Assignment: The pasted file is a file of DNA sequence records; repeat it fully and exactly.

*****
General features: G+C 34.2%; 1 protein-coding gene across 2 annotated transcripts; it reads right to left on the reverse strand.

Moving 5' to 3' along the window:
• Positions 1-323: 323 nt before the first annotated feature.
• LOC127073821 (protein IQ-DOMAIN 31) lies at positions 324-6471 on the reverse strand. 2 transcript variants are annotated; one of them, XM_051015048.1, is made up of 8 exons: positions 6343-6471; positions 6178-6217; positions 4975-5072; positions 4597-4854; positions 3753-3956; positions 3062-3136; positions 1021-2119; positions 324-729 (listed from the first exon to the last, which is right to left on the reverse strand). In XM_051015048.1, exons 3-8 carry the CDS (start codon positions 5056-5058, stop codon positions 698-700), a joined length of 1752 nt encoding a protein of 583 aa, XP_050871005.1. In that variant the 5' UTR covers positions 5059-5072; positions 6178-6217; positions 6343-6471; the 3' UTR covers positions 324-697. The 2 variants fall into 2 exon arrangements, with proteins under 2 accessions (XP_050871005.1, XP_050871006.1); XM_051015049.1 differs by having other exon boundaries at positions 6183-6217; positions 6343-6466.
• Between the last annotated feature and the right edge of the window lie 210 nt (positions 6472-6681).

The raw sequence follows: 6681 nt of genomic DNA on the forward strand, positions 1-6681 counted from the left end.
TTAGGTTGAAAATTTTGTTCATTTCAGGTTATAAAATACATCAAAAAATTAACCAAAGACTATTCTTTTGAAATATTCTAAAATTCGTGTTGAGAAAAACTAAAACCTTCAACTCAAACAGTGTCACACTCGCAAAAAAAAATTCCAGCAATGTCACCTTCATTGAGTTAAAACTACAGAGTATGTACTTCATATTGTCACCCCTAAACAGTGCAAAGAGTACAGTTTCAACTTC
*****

General features: G+C 34.2%; 1 protein-coding gene across 2 annotated transcripts; it reads right to left on the reverse strand.

Moving 5' to 3' along the window:
• Positions 1-323: 323 nt before the first annotated feature.
• LOC127073821 (protein IQ-DOMAIN 31) lies at positions 324-6471 on the reverse strand. 2 transcript variants are annotated; one of them, XM_051015048.1, is made up of 8 exons: positions 6343-6471; positions 6178-6217; positions 4975-5072; positions 4597-4854; positions 3753-3956; positions 3062-3136; positions 1021-2119; positions 324-729 (listed from the first exon to the last, which is right to left on the reverse strand). In XM_051015048.1, exons 3-8 carry the CDS (start codon positions 5056-5058, stop codon positions 698-700), a joined length of 1752 nt encoding a protein of 583 aa, XP_050871005.1. In that variant the 5' UTR covers positions 5059-5072; positions 6178-6217; positions 6343-6471; the 3' UTR covers positions 324-697. The 2 variants fall into 2 exon arrangements, with proteins under 2 accessions (XP_050871005.1, XP_050871006.1); XM_051015049.1 differs by having other exon boundaries at positions 6183-6217; positions 6343-6466.
• Between the last annotated feature and the right edge of the window lie 210 nt (positions 6472-6681).

The raw sequence follows: 6681 nt of genomic DNA on the forward strand, positions 1-6681 counted from the left end.
TTAGGTTGAAAATTTTGTTCATTTCAGGTTATAAAATACATCAAAAAATTAACCAAAGACTATTCTTTTGAAATATTCTAAAATTCGTGTTGAGAAAAACTAAAACCTTCAACTCAAACAGTGTCACACTCGCAAAAAAAAATTCCAGCAATGTCACCTTCATTGAGTTAAAACTACAGAGTATGTACTTCATATTGTCACCCCTAAACAGTGCAAAGAGTACAGTTTCAACTTC